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A Sufi Valentine

Film by Bill Mousoulis

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A Sufi Valentine

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A unique collaboration between poet Ali Alizadeh and filmmaker Bill Mousoulis.

In A Sufi Valentine, Alizadeh recites English translations of Rumi and Hafiz, as well as his own contemporary Sufi poems. Accompanying the poems, Mousoulis' film follows six characters on their individual journeys of disenchantment, awakening and bliss: a poet and dancer who are struggling with their art, and four lovesick individuals, engulfed in solitude and yearning.

Sufism is a form of Islamic mysticism made popular through the medium of poetry and song. A Sufi is dedicated to love, and to the task of praising the beloved. Rumi, for example, lost himself in the ecstasy of longing. Hafiz, another important Sufi poet, was intoxicated with the magic of union with the creator by drinking from 'the Cup of the World'.

Director: Bill Mousoulis
Writers: Ali Alizadeh and Bill Mousoulis
Cast: Natalie Vella, Okan Husnu, Sophie Angelle, Rad Rudd, Gregory Pakis, Safoura Alizadeh and The Fiery Angels.

Ali Alizadeh is an Iranian-Australian poet, novelist, and scriptwriter.  He has published several collections of poetry, the novel The New Angel (2008), and the memoir cum fiction Iran: My Grandfather (2010), which Alizadeh presented at the 2010 Sydney Writers’ Festival. The book was named as one of the best books of the year in The Age and Sydney Morning Herald.

Bill Mousoulis is one of Australia’s most prolific independent filmmakers, with approximately 100 films to his name. As well as making shorts and medium-length films such as the award-winning drama Between Us (1989, 37 mins) and the poetry-film collaboration A Sufi Valentine (2004, 34 mins), Mousoulis has also made eight feature-length films, including Lovesick (2002, 70 mins), Blue Notes (2006, 93 mins) and A Nocturne (2007, 70 mins), which won Best Film at the Melbourne Underground Film Festival in 2007 and also screened in numerous film festivals in Europe in 2008.
In 1985 he founded the Melbourne Super 8 Film Group, a co-operative that lasted until 2001 as an active, recognised organisation. In 1999, Mousoulis founded the online film journal Senses of Cinema, a continuing journal, with The Times newspaper in the UK naming it "Best Film journal website".

Mousoulis' work as a filmmaker is acknowledged by film critic Adrian Martin, who has labelled Mousoulis "one of Australia's most committed independent filmmakers". And current writer for The Age newspaper in Melbourne, Jake Wilson, has called Mousoulis "an independent film legend".


For anyone familiar with the prolific work of local independent filmmaker Bill Mousoulis, the images in A Sufi Valentine seem at first like old friends. Couples are glimpsed at the silent, strained end of an argument we will never understand; individuals are captured in still lives of everyday solitude.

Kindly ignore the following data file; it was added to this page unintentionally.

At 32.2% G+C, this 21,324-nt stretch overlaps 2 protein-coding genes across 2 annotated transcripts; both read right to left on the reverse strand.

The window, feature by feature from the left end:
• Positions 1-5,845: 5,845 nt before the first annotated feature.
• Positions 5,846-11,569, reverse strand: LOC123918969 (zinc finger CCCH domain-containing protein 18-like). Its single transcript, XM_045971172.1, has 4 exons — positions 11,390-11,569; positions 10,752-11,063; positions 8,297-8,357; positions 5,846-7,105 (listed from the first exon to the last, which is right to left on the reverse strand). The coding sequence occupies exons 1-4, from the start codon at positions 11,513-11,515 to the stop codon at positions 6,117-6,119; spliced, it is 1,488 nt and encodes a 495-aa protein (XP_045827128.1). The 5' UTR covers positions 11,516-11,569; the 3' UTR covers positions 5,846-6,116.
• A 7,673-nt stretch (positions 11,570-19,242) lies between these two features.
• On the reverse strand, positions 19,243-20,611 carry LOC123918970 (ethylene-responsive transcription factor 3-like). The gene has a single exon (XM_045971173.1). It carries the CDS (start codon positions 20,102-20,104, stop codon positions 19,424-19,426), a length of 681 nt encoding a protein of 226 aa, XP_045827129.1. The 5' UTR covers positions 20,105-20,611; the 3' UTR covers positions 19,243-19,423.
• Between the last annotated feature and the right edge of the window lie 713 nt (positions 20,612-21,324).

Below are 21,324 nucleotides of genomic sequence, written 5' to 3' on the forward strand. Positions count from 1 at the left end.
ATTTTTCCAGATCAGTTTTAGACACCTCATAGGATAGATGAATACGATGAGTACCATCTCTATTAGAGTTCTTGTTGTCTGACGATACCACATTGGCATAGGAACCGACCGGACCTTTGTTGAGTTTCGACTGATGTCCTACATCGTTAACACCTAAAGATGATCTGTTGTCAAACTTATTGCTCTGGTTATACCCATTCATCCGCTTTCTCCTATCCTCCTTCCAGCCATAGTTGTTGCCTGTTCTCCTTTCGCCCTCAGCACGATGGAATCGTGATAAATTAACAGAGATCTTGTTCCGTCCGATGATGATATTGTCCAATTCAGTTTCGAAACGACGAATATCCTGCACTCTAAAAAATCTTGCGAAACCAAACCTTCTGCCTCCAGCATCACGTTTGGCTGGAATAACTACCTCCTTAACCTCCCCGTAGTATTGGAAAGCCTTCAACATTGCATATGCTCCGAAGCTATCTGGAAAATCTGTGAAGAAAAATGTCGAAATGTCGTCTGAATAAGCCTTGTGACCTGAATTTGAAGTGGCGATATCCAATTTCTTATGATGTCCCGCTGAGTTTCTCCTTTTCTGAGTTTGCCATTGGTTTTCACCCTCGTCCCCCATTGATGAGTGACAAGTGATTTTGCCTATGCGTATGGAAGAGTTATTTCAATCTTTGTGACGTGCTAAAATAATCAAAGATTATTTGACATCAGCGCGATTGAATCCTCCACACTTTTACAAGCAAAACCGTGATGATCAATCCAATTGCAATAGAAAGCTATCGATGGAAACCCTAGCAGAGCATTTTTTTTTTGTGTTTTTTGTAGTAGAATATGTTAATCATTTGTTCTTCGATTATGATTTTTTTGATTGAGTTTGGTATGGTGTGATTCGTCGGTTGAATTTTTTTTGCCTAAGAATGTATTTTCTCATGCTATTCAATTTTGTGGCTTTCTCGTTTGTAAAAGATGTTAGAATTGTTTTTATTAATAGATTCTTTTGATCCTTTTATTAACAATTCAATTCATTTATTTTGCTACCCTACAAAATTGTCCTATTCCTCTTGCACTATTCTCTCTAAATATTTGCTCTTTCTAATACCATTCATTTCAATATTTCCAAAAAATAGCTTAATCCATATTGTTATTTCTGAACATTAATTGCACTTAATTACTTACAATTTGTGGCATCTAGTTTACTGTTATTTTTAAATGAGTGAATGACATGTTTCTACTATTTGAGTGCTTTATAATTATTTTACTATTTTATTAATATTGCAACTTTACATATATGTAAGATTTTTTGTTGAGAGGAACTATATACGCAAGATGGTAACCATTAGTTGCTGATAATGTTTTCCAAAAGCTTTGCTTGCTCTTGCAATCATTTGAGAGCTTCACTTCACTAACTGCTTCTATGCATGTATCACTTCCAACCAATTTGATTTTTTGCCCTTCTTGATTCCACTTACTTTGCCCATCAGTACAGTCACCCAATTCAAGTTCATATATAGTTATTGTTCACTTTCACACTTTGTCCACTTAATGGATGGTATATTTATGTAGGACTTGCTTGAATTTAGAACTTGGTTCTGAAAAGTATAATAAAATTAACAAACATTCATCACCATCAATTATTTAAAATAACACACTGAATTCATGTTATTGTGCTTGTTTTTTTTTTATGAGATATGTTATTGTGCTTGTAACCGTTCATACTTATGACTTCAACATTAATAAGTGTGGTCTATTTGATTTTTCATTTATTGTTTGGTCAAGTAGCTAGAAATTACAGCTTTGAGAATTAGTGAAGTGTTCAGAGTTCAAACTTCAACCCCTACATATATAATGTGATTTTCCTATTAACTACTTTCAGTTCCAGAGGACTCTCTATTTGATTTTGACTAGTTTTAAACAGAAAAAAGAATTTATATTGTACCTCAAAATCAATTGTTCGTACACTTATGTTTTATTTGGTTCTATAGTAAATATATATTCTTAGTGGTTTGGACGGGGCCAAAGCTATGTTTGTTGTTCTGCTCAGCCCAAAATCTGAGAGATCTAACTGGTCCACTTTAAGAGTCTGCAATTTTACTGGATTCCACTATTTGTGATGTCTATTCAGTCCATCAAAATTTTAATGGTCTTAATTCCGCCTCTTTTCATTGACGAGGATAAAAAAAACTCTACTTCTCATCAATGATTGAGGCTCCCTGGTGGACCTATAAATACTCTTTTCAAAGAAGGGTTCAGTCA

But it does not take long for some exciting new elements to be added. A Sufi Valentine is a collaboration between Mousoulis and poet Ali Alizadeh - Alizadeh is a modern exponent of Sufi poetry, mixing his own work with translations of classics by Hafiz and Rumi. The intensity of the lyrics is seemingly a long way from the restrained minimalism of Mousoulis’s imagery: “Your lustrous face stars against the dark cave’s backdrop / Your eyes roar with tropical might.”

The juxtaposition is initially startling and even disconcerting, but eventually the images start to warm up in response. Slowly, as the piece unfolds, we see the beginnings of new relationships, or the arrival of artistic inspiration.

The path of a dancer (Safoura Alizadeh) is the most intriguing. We see her alone in a studio, seemingly blocked and in despair. She lies on the ground or listens to music, but nothing works. That is, until one of those subtle and magical transformations often seen in Mousoulis’s films.

The moment when she finally liberates herself into dance is no Bollywood spectacular. But in the context of A Sufi Valentine it serves to bring everything together – all the small tentative steps taken by all the characters in their daily lives, moving ever closer (even as they are unaware of it) to the kind of physical joy and spiritual communion powerfully promised in the poetry.

FOUR STARS”  -  Adrian Martin, The Age, June 10, 2004.

In A Sufi Valentine, Iranian-born Melbourne poet Ali Alizadeh places himself squarely, if agnostically, in the aesthetic tradition of Sufi mysticism. And not without what might be taken as a certain arrogance - for this half hour performance, he puts himself on the bill with two of the greatest Sufi poets, Rumi and Hafiz, who hail respectively from 12th and 14th century Persia. But as Yevteshenko said to young poets: "Be equal to your talent, not your age. / At times let the gap between them be embarrassing. / Fear not / To be young, precocious..."

Despite the excuse of youth, there is neither embarrassment nor precocity in Alizadeh's performance. A Sufi Valentine is what is sometimes grandly called cross-media art - that is, it incorporates elements of a poetry reading, theatre and film - but what is most striking about it is its simultaneous humility and ambition.

- Alison Croggon, Theatre Notes, June 16, 2004


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